I.D. Systems, in collaboration with Symbol Technologies, is shooting to produce a prototype wireless tracking system for airport cargo and baggage handling. The Transportation Security Administration contract is aimed at tracking the vehicles that handle the cargo.
“TSA has basically collaborated with I.D. Systems and Symbol to integrate what I.D. Systems does, which is wireless vehicle tracking, with what Symbol does, which is cargo tracking,” said Ken Ehrman, I.D. Systems’ president.
He couldn’t divulge the amount of the contract because of TSA requirements, he said. While development of the system has started, Mr. Ehrman said he didn’t know when, or where, the prototype would be installed.
“We hope to have it completed by September,” he added. He said it “will have broad flexibility” for all companies having to meet government specifications for employing RFID and creating mobile RFID portals.
The goal is to integrate RFID-based cargo and baggage tracking into the company’s Wireless Asset Net vehicle tracking system. I.D. Systems will develop the mobile, baggage tracking system in which “intelligent” containers are able to identify and locate items tagged with EPC-compliant RFID tags and communicate that data through I.D. Systems’ vehicle management network. Symbol will provide the EPC-compliant tags and readers.
The Wireless Asset Net consists of programmable vehicle-mounted wireless devices called Vehicle Asset Communicators (VACs), a patented communication infrastructure, and client-server software for access control and real-time location tracking.
Under the TSA-funded project, I.D. Systems is to develop two new products: a new version of its vehicle-mounted VAC that integrates an EPC-compliant RFID reader, and a standalone Tag Aggregator that mounts on cargo and baggage containers.
With an integrated RFID reader, the VAC will track the identity and time-stamped routes of RFID-tagged items transported by the vehicle, as well as the location of the vehicle itself and the identities of vehicle operators.
This approach, according to I.D. Systems, would help identify and locate containers and their contents when those containers are either out of range of a wireless network or in between stationary RFID reader points.
I.D. Systems essentially becomes a conduit. “You’re leveraging that wireless network to know not just where the vehicles are but what’s in the container that the vehicle is transporting. So you’re adding a new level of information to it with this level of integration,” said Mr. Ehrman.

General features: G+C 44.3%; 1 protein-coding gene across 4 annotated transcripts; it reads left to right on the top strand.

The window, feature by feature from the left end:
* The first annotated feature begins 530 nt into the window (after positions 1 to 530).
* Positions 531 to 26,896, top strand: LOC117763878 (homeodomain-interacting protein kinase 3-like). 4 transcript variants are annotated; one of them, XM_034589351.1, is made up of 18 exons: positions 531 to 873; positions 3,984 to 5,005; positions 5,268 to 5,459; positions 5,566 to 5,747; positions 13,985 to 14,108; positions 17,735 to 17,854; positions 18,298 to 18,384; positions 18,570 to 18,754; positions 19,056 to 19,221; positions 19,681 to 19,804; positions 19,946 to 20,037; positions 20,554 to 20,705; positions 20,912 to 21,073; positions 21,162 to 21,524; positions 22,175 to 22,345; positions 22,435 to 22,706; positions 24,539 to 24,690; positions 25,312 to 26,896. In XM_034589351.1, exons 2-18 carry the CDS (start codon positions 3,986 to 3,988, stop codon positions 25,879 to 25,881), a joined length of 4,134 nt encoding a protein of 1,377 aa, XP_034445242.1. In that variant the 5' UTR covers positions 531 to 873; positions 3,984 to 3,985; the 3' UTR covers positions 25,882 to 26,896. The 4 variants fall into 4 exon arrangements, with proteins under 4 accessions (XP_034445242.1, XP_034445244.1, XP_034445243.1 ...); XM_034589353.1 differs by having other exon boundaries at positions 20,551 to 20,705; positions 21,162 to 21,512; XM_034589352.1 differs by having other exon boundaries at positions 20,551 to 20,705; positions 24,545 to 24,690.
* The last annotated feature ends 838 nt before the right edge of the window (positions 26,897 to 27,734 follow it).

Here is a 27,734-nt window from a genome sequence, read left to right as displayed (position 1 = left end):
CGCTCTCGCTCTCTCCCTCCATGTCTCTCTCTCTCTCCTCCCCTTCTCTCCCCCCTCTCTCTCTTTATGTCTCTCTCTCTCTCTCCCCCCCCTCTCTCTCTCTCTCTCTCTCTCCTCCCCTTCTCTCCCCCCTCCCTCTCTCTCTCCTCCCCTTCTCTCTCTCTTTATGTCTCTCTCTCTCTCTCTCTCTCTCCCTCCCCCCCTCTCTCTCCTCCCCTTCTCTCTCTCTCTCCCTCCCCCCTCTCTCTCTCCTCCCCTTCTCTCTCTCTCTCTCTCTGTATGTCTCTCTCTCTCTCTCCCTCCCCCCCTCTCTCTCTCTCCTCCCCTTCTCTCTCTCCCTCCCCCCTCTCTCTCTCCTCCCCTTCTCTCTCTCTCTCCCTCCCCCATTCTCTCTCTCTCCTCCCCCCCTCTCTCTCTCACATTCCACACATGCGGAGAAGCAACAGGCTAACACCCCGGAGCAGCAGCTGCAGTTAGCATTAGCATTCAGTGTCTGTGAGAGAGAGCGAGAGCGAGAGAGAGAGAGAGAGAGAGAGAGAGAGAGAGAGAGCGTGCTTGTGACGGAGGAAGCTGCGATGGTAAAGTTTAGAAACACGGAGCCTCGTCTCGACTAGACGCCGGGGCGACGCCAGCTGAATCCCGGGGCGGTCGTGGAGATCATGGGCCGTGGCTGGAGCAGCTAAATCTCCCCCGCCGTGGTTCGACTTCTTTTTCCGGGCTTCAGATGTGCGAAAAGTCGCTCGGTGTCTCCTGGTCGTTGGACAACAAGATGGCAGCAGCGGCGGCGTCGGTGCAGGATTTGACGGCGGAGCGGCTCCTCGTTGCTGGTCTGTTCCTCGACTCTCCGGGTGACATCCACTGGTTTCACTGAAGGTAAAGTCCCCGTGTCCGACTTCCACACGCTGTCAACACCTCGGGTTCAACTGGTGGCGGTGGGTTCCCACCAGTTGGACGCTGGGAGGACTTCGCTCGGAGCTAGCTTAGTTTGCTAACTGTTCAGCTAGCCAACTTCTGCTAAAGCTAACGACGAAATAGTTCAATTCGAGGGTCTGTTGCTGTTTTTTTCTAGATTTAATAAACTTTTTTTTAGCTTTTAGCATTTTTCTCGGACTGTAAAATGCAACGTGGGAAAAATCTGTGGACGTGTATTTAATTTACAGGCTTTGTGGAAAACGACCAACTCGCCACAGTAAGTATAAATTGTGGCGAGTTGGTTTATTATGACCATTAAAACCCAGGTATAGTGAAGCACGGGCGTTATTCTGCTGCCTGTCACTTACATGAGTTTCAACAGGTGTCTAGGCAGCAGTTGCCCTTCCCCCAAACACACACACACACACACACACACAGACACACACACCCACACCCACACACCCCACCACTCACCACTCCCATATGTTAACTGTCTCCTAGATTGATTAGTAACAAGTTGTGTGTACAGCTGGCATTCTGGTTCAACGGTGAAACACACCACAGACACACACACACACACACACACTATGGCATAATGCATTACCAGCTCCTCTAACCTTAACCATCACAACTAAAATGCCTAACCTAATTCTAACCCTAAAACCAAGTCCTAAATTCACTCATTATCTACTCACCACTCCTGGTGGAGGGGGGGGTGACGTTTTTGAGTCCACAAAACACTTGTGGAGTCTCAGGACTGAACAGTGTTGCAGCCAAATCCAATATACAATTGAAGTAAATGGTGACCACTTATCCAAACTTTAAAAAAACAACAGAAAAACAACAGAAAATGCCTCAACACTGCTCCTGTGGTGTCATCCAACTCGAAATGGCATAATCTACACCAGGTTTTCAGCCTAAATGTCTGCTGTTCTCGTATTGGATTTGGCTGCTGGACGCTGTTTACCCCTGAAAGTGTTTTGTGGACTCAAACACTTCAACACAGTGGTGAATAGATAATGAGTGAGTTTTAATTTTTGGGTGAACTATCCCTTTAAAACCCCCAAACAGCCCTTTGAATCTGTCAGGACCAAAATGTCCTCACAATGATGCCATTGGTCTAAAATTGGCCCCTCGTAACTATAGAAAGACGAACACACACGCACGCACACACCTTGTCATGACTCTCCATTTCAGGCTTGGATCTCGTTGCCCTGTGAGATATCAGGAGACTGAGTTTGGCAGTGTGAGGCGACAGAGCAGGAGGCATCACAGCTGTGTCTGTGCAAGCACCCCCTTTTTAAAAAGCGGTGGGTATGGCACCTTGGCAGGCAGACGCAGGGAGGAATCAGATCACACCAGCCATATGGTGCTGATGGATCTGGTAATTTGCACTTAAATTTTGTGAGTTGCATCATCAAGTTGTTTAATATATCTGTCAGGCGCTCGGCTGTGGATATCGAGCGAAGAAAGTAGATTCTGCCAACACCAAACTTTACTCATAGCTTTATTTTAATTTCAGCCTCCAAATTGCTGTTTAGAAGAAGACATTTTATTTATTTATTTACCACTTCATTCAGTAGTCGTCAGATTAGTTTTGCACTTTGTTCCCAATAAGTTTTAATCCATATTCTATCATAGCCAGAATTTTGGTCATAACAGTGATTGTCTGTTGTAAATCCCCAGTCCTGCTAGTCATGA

According to company information, the proposed system design has three elements.
First, the container-mounted wireless device will aggregate data from a practically unlimited number of RFID-tagged items, enabling location tracking of both the container itself and its RFID-tagged contents.
That involves utilizing an I.D. systems tag, “an active tag that’s battery operated with a 500- to 1,000-foot range, and plugging it into a reader that would read any type of EPC-compliant RFID tag,” said Mr. Ehrman.
The second step would make mobile RFID portals out of material-handling vehicles, such as baggage tractors, thus increasing the location tracking range for tagged items. That, according to the company, reduces the number of fixed-position RFID readers required in a facility, while increasing the visibility and security of RFID-tagged items.
“You’ll have an I.D. tag on a baggage tractor, cargo handler, or belt loader, essentially creating a portable, EPC-compliant reader,” said Mr. Ehrman.
Finally, it leverages I.D. Systems’ existing RF infrastructure to communicate data back to local or wide area networks.
With an EPC standard tag, it’s basically going low-end, with an EPC tag being read by a Symrol/Matrics RFID reader, he said. The I.D. Systems Tag Aggregator device will power the reader and send all tag data to a centralized database. “Essentially, you have an I.D. Systems Tag Aggregator on a container with a Symrol/Matrics reader, so when bags or cargo are loaded, the system will know about it,” said Mr. Ehrman.
“Unlike other approaches to RFID tracking, which depend heavily on constant wireless network connectivity and continuous communication with a single control point, our patented system of ‘distributed intelligence’ will enable autonomous wireless hardware on both vehicles and containers to track RFID-tagged items without regard to immediate network availability,” said I.D. Systems Chairman and CEO Jeffrey Jagid. “We see this integrated vehicle/container/item-level tracking system as a way to significantly increase asset visibility, not only for homeland security applications like baggage tracking, but also for broad supply chain applications.”